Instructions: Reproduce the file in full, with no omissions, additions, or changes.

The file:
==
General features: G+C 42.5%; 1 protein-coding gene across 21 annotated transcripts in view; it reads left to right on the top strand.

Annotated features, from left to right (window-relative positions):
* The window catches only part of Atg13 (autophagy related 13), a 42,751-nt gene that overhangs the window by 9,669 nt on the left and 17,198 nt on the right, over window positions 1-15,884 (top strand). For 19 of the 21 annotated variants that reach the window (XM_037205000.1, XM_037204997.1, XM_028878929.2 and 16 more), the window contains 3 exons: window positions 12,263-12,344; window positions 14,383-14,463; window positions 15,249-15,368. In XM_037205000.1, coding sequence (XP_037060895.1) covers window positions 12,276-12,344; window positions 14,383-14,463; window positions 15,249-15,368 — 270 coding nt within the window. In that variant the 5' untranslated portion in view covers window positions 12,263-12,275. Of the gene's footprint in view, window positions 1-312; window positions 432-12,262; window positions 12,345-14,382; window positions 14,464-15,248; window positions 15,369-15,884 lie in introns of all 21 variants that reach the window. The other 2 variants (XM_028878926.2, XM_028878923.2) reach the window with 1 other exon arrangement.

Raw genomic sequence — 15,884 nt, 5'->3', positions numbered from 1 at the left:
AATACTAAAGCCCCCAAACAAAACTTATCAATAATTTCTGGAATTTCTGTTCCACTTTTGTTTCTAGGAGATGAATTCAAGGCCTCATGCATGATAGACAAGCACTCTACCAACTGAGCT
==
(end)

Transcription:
General features: G+C 42.5%; 1 protein-coding gene across 21 annotated transcripts in view; it reads left to right on the top strand.

Annotated features, from left to right (window-relative positions):
* The window catches only part of Atg13 (autophagy related 13), a 42,751-nt gene that overhangs the window by 9,669 nt on the left and 17,198 nt on the right, over window positions 1-15,884 (top strand). For 19 of the 21 annotated variants that reach the window (XM_037205000.1, XM_037204997.1, XM_028878929.2 and 16 more), the window contains 3 exons: window positions 12,263-12,344; window positions 14,383-14,463; window positions 15,249-15,368. In XM_037205000.1, coding sequence (XP_037060895.1) covers window positions 12,276-12,344; window positions 14,383-14,463; window positions 15,249-15,368 — 270 coding nt within the window. In that variant the 5' untranslated portion in view covers window positions 12,263-12,275. Of the gene's footprint in view, window positions 1-312; window positions 432-12,262; window positions 12,345-14,382; window positions 14,464-15,248; window positions 15,369-15,884 lie in introns of all 21 variants that reach the window. The other 2 variants (XM_028878926.2, XM_028878923.2) reach the window with 1 other exon arrangement.

Raw genomic sequence — 15,884 nt, 5'->3', positions numbered from 1 at the left:
AATACTAAAGCCCCCAAACAAAACTTATCAATAATTTCTGGAATTTCTGTTCCACTTTTGTTTCTAGGAGATGAATTCAAGGCCTCATGCATGATAGACAAGCACTCTACCAACTGAGCT